# 2.22. Example: Current-driven magnetisation precession in nanopillars¶

This is the second example we provide in order to illustrate the usage of the Zhang-Li extension to model spin-transfer-torque in |Nmag|. While in the Current-driven motion of a vortex in a thin film example we tried to present two scripts (one for initial relaxation, and one for the spin torque transfer simulation), sacrificing usability for the sake of clarity, here we’ll try to present a real-life script, using the power of the Python programming language as much as it is needed to achieve our goal.

We consider a ferromagnetic nanopillar in the shape of a cylinder. We assume that the magnetisation in the nanopillar is pinned in the two faces of the cylinder along opposite directions: on the right face the magnetisation points to the right, while on the left face it points to the left. The magnetisation is then forced to develop a domain wall. We then study how such an “artificial” domain wall interacts with a current flowing throughout the cylinder, along its axis.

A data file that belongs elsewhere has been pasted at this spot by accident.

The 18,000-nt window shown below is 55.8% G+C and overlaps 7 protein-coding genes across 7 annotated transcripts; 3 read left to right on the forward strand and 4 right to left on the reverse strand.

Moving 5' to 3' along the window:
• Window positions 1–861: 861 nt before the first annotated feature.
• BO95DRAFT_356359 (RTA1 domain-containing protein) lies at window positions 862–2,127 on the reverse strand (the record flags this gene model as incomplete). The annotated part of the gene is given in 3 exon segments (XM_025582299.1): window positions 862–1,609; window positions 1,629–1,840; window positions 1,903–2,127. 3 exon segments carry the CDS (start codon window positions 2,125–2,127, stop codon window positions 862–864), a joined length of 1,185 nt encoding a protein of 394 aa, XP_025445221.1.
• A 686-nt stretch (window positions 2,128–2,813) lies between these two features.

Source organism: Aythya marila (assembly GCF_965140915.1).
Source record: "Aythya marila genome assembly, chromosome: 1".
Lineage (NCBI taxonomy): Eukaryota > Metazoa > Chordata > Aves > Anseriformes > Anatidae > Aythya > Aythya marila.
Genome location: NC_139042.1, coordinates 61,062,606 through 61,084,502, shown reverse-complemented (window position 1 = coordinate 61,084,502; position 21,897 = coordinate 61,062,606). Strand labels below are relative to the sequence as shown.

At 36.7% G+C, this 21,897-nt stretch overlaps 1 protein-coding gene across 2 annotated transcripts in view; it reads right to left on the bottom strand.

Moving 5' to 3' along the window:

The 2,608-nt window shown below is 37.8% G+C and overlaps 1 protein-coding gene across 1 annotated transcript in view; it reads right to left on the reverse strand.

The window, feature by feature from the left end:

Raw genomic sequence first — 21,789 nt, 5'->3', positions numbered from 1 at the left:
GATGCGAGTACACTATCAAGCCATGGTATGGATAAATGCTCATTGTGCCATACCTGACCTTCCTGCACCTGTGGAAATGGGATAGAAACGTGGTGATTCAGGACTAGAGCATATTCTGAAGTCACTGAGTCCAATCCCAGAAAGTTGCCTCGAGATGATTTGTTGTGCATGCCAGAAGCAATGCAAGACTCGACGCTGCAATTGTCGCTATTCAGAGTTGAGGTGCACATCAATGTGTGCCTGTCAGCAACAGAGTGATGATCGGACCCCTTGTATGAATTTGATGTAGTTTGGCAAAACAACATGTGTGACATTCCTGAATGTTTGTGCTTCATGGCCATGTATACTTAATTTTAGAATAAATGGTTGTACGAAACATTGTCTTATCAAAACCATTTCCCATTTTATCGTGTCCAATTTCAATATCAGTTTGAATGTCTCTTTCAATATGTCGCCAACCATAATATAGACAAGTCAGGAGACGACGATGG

By “artificial” we mean that the domain wall is developed as a consequence of the pinning, which we artificially impose. In real systems, the pinning can be provided through interface exchange coupling or may have a geometrical origin, in combination with suitable material parameters. The situation we consider here is described and studied in more detail in publications [1] and [2].

[1] | (1, 2) Matteo Franchin, Thomas Fischbacher, Giuliano Bordignon, Peter de Groot, Hans Fangohr, Current-driven dynamics of domain walls constrained in ferromagnetic nanopillars, Physical Review B 78, 054447 (2008), online at http://eprints.soton.ac.uk/59253, |